Many shoe technologies released over the past decade have been more about show than performance at the end of the day. I believe shoe companies have good intentions and do their research on improving a runners experience, but when it comes right down to it, many runners are reluctant to buy into unfounded or gimmicky technology. Take the ZigTech by Reebok. Originally it was released in 2010 on the premise that a spring-like eva foam outsole would dampen the force of running while returning more energy back than a traditional cushioned shoe. Since then you haven’t seen many people running in them and they took quickly in the lifestyle market.
The new ZigWild TR 3 (Trail Runner) may be the exception. A trail shoe built on the ZigTech principle but beefed up in the outsole with carbon rubber and small traction lugs for better traction along the trails. After putting them on I immediately noticed how well my foot was cradled in the footbed with a fair amount of support in the arch.
I took them for a test run to the neighborhood peak, Mount Sanitas, a formidable climb of 1,200’ in elevation gain in just 1.2 miles which is why its a local favorite. My first few strides along the pavement were right in step with my first impressions of the shoe, a bit heavier and bulkier than what am used to running in, but once I hit the dirt, those impressions quickly dissolved. The shoe had good traction while climbing medium to steep terrain, a mix of loose dirt, gravel, rock and wood steps. Trail shoes can tend to be a bit stiff to provide extra support and traction, but with the pattern of the outsole the shoe flexed nicely with my foot as I pushed uphill.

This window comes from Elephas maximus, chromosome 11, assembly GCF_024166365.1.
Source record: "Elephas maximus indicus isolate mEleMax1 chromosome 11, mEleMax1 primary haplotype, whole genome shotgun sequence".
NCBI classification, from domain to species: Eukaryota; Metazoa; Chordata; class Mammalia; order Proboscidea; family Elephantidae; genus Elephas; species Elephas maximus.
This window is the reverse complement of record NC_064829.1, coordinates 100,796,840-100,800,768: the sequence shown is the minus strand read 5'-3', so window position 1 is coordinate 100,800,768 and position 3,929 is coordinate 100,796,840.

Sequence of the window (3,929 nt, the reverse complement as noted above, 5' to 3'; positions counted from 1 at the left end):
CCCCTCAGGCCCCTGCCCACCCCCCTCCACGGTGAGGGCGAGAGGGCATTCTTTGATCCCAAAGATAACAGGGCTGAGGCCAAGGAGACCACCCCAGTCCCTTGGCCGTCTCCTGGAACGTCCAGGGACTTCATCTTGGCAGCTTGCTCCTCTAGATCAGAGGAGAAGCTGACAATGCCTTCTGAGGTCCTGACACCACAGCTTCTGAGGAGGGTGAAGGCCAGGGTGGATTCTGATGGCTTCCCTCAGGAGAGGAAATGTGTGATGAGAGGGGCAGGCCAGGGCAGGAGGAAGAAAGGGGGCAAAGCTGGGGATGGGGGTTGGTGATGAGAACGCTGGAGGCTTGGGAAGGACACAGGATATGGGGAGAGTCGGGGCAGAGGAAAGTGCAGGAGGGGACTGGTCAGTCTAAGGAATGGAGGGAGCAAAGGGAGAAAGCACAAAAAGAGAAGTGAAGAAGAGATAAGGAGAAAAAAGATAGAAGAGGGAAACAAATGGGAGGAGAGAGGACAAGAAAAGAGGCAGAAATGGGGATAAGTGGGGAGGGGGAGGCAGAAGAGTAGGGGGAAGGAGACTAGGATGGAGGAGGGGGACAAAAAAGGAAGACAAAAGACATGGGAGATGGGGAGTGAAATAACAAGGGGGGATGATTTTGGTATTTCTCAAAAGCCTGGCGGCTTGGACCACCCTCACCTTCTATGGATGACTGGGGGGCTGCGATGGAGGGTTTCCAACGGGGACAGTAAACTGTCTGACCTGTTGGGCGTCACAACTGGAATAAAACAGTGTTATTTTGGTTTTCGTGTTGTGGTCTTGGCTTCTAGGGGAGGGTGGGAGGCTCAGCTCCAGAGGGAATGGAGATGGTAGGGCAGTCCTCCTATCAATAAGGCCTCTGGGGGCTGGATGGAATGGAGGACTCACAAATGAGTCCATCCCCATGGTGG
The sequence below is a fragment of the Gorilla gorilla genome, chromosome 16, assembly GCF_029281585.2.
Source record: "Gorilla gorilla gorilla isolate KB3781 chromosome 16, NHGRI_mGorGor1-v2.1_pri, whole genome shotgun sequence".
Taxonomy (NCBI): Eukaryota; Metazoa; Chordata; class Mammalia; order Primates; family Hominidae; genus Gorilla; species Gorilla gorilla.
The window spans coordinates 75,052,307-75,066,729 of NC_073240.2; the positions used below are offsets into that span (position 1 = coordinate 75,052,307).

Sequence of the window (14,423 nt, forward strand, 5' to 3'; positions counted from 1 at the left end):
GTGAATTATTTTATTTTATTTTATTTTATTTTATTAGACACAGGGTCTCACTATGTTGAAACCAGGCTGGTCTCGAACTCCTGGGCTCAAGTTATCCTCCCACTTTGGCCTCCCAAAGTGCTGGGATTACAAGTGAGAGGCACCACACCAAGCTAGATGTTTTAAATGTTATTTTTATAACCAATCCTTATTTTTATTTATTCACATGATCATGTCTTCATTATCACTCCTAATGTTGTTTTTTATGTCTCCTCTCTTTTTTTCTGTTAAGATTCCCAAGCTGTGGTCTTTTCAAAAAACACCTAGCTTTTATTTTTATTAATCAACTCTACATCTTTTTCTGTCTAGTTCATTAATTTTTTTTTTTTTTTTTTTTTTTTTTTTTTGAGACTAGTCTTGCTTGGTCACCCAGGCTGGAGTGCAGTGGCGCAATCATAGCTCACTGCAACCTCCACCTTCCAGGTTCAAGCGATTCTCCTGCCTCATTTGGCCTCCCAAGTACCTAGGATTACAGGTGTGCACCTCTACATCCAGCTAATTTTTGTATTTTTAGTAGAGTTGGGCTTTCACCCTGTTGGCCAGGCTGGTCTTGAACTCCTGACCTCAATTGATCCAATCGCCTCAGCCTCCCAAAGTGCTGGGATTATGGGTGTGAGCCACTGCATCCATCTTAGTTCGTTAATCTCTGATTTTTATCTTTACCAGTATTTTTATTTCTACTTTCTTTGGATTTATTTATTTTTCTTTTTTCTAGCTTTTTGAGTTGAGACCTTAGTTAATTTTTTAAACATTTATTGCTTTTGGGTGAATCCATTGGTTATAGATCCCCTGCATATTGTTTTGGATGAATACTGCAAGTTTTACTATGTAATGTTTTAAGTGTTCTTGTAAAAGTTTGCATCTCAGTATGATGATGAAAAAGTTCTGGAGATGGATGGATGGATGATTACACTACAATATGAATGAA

Equally as impressive was its stability and cushioning as I descended down the technical rocky trail then eventually on to a more open trail in where I could pick up my speed. The extra rubber under my foot due to the zig pattern made the ride all that more comfortable and I was really able to enjoy a plush ride down. The mesh upper is overlaid with a synthetic pattern that not only serves for styling but kept my foot in place while negotiating tricky terrain and added a bit more protection for times when I caught a rock on the side.
Overall I was impressed with how well this particular shoe technology translated to the trail.
What I liked:
- The ZigTech outsole provided plenty of cushion and support while being flexible enough to negotiate technical terrain.
- The mesh upper was comfortable providing a good feel of support while descending.
- A bit heavier than I prefer.